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  1. #1
    Join Date
    Jan 2010
    Posts
    1

    Default Vent or Cold Air Return ? Help

    I need help. The furnas/laundry room of my new wifes house has these sheet metal tubes coming from out of the ceiling. They are located between the furnas and water heater, both of which are gas units. I do not think they should be blocked, or maybe not both. Please look at the pictures and let me know why you think they are blocked off?



  2. #2
    Join Date
    Jan 2010
    Posts
    163

    Default Re: Vent or Cold Air Return ? Help

    Excellent pictures, which make it easy to answer your Q:

    What you are seeing are "combustion and ventilation air ducts", which are code-required for the purpose that the name implies:

    The upper pipe, or duct, is intended to ventilate the space containing the water heater and furnace. The lower pipe is intended to allow outside air to flow into the appliance enclosure, or closet, as a source air that is needed to adequately burn the gas. (It takes at least 15 cubic feet of air to burn 1 cubic foot of gas.)

    Both of these ducts run to the outside air. Somebody noticed the cold air flowing in, and thought it would be a good idea to plug the flow. This may or may not create a deficiency of combustion air--it depends on thing like, how leaky is the house? Is the appliance enclosure open to the rest of the house so as to allow air from the rest of the house to get to the enclosure? Are there exhaust fans that de-pressurize the house?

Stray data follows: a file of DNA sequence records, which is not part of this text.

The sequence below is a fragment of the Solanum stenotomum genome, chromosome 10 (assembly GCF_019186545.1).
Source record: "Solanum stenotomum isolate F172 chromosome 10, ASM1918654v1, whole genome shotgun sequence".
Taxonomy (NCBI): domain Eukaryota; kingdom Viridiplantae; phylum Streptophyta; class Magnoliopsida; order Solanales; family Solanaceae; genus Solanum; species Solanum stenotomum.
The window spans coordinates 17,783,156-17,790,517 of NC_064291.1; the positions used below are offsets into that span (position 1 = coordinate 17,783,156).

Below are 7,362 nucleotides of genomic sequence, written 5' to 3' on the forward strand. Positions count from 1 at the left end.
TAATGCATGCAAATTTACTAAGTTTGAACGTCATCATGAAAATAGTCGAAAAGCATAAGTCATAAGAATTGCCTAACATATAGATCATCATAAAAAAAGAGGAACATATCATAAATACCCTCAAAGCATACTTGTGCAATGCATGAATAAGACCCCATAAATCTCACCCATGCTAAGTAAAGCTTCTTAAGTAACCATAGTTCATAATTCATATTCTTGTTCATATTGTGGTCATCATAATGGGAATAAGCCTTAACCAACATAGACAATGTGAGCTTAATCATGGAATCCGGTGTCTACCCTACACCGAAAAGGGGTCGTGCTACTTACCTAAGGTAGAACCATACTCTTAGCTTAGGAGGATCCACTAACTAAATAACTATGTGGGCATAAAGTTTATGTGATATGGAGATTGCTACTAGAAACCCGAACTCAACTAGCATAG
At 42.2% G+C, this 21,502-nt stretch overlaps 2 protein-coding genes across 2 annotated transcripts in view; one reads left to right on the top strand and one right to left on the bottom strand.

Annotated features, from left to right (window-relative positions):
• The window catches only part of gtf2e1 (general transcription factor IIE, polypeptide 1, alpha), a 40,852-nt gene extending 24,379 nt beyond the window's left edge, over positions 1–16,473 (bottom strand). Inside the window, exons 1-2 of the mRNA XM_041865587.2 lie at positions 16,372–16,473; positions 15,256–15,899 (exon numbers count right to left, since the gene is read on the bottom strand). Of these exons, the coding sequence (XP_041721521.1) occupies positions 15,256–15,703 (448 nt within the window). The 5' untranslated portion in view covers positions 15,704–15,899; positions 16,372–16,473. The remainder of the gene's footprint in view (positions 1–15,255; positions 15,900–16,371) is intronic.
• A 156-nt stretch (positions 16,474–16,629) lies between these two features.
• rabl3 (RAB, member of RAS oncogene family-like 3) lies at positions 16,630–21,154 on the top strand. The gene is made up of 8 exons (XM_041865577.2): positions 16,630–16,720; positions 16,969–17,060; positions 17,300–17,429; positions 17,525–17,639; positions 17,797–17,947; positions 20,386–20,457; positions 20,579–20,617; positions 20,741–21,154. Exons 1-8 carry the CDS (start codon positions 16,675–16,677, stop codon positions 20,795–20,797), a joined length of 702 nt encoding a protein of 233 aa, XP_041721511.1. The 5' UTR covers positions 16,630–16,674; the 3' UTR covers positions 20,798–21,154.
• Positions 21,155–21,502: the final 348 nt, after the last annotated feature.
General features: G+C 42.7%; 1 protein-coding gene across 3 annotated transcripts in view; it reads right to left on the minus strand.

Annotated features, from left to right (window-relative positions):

For your safety, I recommend that you unplug the upper pipe, at least. Recent editions of the fuel-gas codes have allowed for there to be only one opening, or duct, sized at 1 sq. in. per 3000 BTU's of input for the total of all the appliances in the enclosure. For example, if the WH is 30,000 BTU's and the furnace is 60,000 BTU's, the total would be 90,000 BTU's and the required area of the combustion air pipe would be 30 sq. in.

    The code also allows you to consider other sources of outside air that could contribute to the required amount, such as air infiltration (air leaks from the outside), but the calculations necessary to determine the proportions are complex, since it's hard to quantify the amounts without testing methods that are not easily accessible to the average homeowner or inspector.

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